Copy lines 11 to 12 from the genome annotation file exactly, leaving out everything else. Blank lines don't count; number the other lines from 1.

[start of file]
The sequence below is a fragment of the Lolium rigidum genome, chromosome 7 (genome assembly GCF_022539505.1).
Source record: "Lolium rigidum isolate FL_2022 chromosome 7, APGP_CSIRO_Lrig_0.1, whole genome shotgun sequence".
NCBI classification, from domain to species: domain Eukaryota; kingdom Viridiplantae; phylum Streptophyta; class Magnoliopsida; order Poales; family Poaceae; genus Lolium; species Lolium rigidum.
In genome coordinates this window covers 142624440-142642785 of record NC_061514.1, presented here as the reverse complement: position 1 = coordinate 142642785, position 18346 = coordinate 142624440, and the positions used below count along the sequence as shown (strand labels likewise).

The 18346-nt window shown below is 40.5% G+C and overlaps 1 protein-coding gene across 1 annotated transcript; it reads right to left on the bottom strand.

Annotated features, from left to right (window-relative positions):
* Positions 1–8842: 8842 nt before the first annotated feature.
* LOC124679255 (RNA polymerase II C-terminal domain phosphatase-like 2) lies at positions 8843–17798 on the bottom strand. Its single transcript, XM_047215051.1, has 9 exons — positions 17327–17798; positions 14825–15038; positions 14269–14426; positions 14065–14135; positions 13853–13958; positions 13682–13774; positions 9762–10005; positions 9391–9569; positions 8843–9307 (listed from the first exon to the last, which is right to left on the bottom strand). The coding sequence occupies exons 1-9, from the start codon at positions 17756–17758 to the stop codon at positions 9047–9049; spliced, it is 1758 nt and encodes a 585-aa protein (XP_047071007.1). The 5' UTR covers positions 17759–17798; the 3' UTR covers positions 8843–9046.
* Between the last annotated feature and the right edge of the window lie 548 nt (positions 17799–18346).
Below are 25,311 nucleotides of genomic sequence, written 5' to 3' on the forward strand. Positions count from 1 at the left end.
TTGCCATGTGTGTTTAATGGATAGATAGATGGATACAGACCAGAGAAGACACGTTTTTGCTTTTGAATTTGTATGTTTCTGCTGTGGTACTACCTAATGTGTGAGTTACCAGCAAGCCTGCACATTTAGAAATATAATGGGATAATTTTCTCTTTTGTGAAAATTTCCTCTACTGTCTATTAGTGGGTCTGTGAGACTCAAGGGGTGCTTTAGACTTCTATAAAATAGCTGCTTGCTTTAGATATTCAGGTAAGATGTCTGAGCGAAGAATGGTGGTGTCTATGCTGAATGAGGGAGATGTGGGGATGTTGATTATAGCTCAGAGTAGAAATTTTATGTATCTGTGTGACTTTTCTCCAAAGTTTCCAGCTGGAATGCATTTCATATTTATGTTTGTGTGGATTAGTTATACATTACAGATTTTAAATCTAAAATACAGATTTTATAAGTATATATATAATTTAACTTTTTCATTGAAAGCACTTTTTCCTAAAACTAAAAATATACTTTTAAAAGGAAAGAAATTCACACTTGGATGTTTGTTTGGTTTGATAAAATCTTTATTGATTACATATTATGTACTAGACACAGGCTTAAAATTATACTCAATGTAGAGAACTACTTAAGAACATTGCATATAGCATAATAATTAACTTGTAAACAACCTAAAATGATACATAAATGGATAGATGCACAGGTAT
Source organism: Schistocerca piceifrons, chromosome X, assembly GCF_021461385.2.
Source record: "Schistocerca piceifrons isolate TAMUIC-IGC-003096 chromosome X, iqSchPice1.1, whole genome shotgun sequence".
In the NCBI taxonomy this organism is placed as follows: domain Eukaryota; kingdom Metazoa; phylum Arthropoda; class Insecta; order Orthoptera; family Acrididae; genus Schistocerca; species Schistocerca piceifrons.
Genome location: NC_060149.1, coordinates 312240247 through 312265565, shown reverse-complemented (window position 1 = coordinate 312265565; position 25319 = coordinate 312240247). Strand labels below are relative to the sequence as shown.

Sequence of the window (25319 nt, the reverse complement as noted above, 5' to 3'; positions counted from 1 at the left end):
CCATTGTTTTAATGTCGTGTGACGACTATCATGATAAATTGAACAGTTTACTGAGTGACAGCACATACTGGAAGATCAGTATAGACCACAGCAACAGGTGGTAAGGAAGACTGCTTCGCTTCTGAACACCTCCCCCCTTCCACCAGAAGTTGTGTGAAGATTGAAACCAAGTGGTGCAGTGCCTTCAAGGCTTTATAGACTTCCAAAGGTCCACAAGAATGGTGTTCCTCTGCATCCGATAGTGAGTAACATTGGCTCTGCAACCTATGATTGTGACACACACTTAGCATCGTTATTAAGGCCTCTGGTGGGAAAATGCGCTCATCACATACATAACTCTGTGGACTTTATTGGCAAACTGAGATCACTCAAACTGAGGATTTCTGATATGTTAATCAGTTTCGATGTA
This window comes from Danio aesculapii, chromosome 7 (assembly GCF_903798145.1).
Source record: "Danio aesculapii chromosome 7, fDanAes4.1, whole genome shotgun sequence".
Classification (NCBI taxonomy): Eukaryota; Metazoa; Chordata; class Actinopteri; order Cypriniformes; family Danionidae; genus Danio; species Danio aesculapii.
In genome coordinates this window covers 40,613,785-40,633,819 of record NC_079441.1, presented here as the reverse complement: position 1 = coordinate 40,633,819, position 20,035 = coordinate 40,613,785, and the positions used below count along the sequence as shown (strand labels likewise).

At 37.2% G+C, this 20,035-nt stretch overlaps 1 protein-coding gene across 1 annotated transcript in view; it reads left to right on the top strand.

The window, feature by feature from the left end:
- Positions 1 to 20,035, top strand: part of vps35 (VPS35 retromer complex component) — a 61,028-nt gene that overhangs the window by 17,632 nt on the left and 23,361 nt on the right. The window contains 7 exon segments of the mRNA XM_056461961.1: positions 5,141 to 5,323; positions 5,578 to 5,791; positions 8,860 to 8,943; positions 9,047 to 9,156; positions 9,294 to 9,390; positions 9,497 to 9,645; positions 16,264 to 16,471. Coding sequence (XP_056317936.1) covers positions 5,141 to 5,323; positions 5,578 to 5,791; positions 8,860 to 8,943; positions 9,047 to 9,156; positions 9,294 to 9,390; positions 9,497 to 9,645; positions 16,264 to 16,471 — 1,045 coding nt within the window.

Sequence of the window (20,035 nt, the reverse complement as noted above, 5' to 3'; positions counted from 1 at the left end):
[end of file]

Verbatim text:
TTGCCATGTGTGTTTAATGGATAGATAGATGGATACAGACCAGAGAAGACACGTTTTTGCTTTTGAATTTGTATGTTTCTGCTGTGGTACTACCTAATGTGTGAGTTACCAGCAAGCCTGCACATTTAGAAATATAATGGGATAATTTTCTCTTTTGTGAAAATTTCCTCTACTGTCTATTAGTGGGTCTGTGAGACTCAAGGGGTGCTTTAGACTTCTATAAAATAGCTGCTTGCTTTAGATATTCAGGTAAGATGTCTGAGCGAAGAATGGTGGTGTCTATGCTGAATGAGGGAGATGTGGGGATGTTGATTATAGCTCAGAGTAGAAATTTTATGTATCTGTGTGACTTTTCTCCAAAGTTTCCAGCTGGAATGCATTTCATATTTATGTTTGTGTGGATTAGTTATACATTACAGATTTTAAATCTAAAATACAGATTTTATAAGTATATATATAATTTAACTTTTTCATTGAAAGCACTTTTTCCTAAAACTAAAAATATACTTTTAAAAGGAAAGAAATTCACACTTGGATGTTTGTTTGGTTTGATAAAATCTTTATTGATTACATATTATGTACTAGACACAGGCTTAAAATTATACTCAATGTAGAGAACTACTTAAGAACATTGCATATAGCATAATAATTAACTTGTAAACAACCTAAAATGATACATAAATGGATAGATGCACAGGTAT
Source organism: Schistocerca piceifrons, chromosome X, assembly GCF_021461385.2.